Live performance

What will a concert look like in 100 years? I have no clue but it will probably include some instruments that haven’t been invented yet. It will probably be performed using methods not yet imagined. Also, the music will probably sound vastly different than today’s music.

Next month I’m bringing a group of students to do some live performing at the eTech Ohio convention, in what I can best describe as an experiment to see what works well in this area. In my opinion, one of the big values of electronic music is the creative aspects – this will greatly influence how we present the music.

Let’s contemplate some of the reasons we do what we do now.


Figure one: the standard orchestra

This was the original “big” idea of a group that could provide enough versatility to play any kind of music. We can cover a big gamut of amplitudes, frequencies, and timbres with this group. The catch? You need about 80-100 highly trained individuals to pull it off.

Here’s an evolution of that idea: the broadway pit orchestra.

This is a hybrid acoustic/amplified/electric ensemble designed for the same purpose as a full orchestra, with the added pressure of space constraints and smaller player budgets. Most would agree a good pit can provide a similar range of sonic ideas, though they are highly tailored to the particular show.

Recent shows incorporate lots of electronics to this end. Look at the ridiculous technical specs for John Adams’ I Was Looking At The Ceiling and I Saw The Sky. Those are some serious tech requirements for “classical” music!

Which brings me to my solution for eTech.

We’re going to have a small ensemble of 5-7 students. One will operate the computer and the Akai APC40, while another two operate a 49 and 25 key Axiom keyboard/percussion pad combo. Another will add layers on an Akai EWI USB controller, which two more add live vocals. There may be others using the Alesis Pad controller or even a Wiimote if we’re feeling gutsy and reckless. We’ll play about 6-8 sessions worth of music (enough to fill 45 minutes while people come in for the keynote). The songs will be run out of Ableton Live sets, and will include a fair amount of improvisation and flexibility. If you asked us to play the songs twice it wouldn’t sound exactly the same either time but it would probably be recognizably similar.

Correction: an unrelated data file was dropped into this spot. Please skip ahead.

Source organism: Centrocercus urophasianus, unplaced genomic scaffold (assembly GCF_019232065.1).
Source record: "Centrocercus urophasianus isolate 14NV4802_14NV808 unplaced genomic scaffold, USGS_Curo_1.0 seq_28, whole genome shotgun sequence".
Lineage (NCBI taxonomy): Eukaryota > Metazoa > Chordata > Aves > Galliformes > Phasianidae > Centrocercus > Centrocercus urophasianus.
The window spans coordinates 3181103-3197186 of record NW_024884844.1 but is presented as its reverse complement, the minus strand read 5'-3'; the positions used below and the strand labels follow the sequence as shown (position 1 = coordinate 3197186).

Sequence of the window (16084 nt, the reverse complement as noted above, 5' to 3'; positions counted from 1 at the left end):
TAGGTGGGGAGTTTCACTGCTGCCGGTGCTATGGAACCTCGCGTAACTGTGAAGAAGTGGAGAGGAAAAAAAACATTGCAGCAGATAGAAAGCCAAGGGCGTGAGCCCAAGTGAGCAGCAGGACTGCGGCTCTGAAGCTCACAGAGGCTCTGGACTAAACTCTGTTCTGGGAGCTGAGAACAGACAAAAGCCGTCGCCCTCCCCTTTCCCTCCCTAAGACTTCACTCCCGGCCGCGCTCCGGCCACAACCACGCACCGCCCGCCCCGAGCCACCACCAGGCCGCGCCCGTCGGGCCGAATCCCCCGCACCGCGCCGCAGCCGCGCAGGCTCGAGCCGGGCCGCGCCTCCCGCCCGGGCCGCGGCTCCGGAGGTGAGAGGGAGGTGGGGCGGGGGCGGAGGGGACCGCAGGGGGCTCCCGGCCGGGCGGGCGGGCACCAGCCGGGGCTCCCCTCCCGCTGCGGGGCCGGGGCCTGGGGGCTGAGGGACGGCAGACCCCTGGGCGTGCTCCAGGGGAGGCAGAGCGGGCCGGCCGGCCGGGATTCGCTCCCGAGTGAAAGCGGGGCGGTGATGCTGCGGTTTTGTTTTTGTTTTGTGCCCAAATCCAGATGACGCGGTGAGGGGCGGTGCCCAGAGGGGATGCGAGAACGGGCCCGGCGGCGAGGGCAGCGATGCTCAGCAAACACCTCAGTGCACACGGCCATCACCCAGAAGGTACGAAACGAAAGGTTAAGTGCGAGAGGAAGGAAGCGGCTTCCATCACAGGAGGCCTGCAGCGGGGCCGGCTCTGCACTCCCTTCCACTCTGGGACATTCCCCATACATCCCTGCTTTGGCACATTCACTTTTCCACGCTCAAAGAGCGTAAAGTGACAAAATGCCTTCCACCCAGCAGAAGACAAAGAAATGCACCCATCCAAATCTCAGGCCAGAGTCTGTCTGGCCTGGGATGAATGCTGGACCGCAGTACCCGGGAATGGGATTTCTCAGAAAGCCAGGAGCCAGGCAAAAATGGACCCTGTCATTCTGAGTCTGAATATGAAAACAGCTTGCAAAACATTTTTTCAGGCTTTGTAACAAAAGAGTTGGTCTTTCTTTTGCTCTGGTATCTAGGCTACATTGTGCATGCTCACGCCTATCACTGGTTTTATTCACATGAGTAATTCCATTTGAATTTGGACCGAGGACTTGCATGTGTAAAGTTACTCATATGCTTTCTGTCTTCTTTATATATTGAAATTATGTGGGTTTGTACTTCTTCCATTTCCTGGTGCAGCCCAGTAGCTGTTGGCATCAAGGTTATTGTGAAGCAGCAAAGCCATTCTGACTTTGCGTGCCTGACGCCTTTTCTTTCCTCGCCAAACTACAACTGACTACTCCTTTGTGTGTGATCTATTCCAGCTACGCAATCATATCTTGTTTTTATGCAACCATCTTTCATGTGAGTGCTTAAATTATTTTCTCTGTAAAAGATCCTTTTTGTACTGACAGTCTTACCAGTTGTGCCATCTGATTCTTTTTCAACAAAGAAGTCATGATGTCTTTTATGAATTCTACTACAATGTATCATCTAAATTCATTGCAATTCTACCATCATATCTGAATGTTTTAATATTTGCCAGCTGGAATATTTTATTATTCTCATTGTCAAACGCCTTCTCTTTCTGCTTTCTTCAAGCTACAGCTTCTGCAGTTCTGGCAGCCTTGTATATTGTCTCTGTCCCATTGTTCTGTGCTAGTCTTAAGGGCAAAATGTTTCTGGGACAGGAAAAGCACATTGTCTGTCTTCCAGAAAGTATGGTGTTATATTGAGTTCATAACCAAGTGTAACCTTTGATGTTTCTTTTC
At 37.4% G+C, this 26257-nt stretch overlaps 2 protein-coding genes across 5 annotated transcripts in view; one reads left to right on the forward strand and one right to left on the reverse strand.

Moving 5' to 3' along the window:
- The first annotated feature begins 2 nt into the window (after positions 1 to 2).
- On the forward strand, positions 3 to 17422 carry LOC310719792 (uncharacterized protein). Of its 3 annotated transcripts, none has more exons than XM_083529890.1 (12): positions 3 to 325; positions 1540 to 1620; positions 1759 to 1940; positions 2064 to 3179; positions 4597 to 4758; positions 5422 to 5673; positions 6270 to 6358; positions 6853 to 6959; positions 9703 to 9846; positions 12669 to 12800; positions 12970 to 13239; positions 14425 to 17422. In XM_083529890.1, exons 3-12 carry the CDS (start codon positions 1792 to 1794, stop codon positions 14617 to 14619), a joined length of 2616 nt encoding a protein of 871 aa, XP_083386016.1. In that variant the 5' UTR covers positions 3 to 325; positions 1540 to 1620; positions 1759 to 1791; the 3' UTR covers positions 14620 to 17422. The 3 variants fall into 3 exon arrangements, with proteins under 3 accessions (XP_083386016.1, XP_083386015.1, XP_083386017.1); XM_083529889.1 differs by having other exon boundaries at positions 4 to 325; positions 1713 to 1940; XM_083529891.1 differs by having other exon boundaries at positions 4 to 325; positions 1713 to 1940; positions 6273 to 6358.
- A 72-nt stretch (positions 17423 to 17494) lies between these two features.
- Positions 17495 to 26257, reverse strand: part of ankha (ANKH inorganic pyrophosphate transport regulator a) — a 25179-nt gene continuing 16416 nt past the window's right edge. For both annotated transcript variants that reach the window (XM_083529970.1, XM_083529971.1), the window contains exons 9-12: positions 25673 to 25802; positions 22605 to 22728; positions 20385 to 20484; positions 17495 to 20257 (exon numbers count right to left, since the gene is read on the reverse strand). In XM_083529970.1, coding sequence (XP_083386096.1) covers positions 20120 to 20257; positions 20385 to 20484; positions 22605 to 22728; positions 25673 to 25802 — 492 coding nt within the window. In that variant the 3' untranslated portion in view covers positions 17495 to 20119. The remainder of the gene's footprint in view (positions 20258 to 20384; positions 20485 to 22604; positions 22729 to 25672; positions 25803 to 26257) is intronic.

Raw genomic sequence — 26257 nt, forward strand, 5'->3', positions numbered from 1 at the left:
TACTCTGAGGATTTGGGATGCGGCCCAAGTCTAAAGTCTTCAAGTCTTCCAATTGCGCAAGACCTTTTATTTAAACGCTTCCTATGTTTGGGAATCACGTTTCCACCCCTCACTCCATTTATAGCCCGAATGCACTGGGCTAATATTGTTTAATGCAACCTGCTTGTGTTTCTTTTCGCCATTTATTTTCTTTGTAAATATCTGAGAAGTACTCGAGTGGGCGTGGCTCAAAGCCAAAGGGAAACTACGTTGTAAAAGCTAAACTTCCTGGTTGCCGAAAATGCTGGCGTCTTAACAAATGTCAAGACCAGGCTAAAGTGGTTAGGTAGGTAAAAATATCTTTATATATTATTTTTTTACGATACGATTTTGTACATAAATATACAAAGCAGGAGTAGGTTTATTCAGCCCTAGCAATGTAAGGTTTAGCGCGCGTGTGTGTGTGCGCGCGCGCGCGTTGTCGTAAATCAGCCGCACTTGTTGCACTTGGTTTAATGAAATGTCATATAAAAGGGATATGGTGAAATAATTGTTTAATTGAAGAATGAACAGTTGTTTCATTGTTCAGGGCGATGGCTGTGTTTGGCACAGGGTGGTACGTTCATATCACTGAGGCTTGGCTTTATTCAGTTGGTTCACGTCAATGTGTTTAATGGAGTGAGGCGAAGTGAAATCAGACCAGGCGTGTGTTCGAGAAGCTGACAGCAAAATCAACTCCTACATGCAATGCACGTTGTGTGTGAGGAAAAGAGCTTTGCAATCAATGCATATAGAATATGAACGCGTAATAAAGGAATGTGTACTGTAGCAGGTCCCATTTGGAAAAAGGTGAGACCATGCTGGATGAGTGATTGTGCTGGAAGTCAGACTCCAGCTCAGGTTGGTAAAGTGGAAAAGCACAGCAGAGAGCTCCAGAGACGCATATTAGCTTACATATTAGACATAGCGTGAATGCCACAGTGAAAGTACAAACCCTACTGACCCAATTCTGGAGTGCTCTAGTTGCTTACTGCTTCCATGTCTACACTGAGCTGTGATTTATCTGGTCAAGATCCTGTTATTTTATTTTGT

And that’s the plan. Check back in early Feb. to see if it works out!

The Soundboard App

Here’s a little how-to for a project I started doing this year with my advanced classes. It’s a bit more complex than just the patch, but the soundboard is the most interesting part of the project.

Soundboard apps are one of the more common gimmick apps on the iPhone, so many students already understand what it’s supposed to do: You hit a button, it plays a sound. Simple, right?


Figure one: the thing that makes the noise

THE THING THAT MAKES THE NOISE
In PD, “tilde” objects are the ones that deal with sound. In our soundboard patch, the only two objects that directly deal with sound are tabplay~ (reads the sound buffer as audio) and dac~ (the final output to speakers). The button you see above tabplay~ is called a “bang” and it does what you think it does.


Figure two: the array, where sounds live

WHERE THE SOUND LIVES
In PD, sound lives in buffers called “arrays”. You have to both make the array, and tell PD to read the audio file into it. To get the sound into the array so that each time you load the patch it will be there is kind of dodgy – you have to hard code it. Meaning, you will ask PD to look in a specific location for the sound. I’ve noticed that some versions of PD hate filenames and folders with spaces in them, so try to avoid those if possible. Also, sound must be in an uncompressed format like wav or aif.


The sound loading routine – the “read” message is the only part of this patch that feels like actual programming.

You must get the read message box right or else your sound will not load. It goes like this: read is the command. “-resize” tells the array to be the same length as the sound file. Then, the file path. Finally the name of the array it’s going to land in. Make sense? Good.

Soundfiler takes the read message in as a command and makes it happen. You don’t need to connect it to anything.

Assuming you got this to work, you may have gotten your soundboard to work!

NEXT STEPS
Making the soundboard useful is another task. In lieu of having a video game that’s interactive hook into the patch (a holy grail goal of mine for this project) I opted for an alternative. Live but digital foley.

Here’s how it works. I use a 2-3 minute video clip from a video game. The students make sound that are needed for that clip (jump, door opening, lasers, etc.) They make a PD soundboard that uses those sounds.

Then we use JACK to route the PD audio back into GarageBand where it can be recorded. I play the clip on my projector so the whole class can see it at once and they “perform” their clips from the patch into GB. Then, they take a low res version of the video and re-sync it so they can export it as a project. Possible extensions might be writing some BGM for it as well, but that might make the project take a bit too long.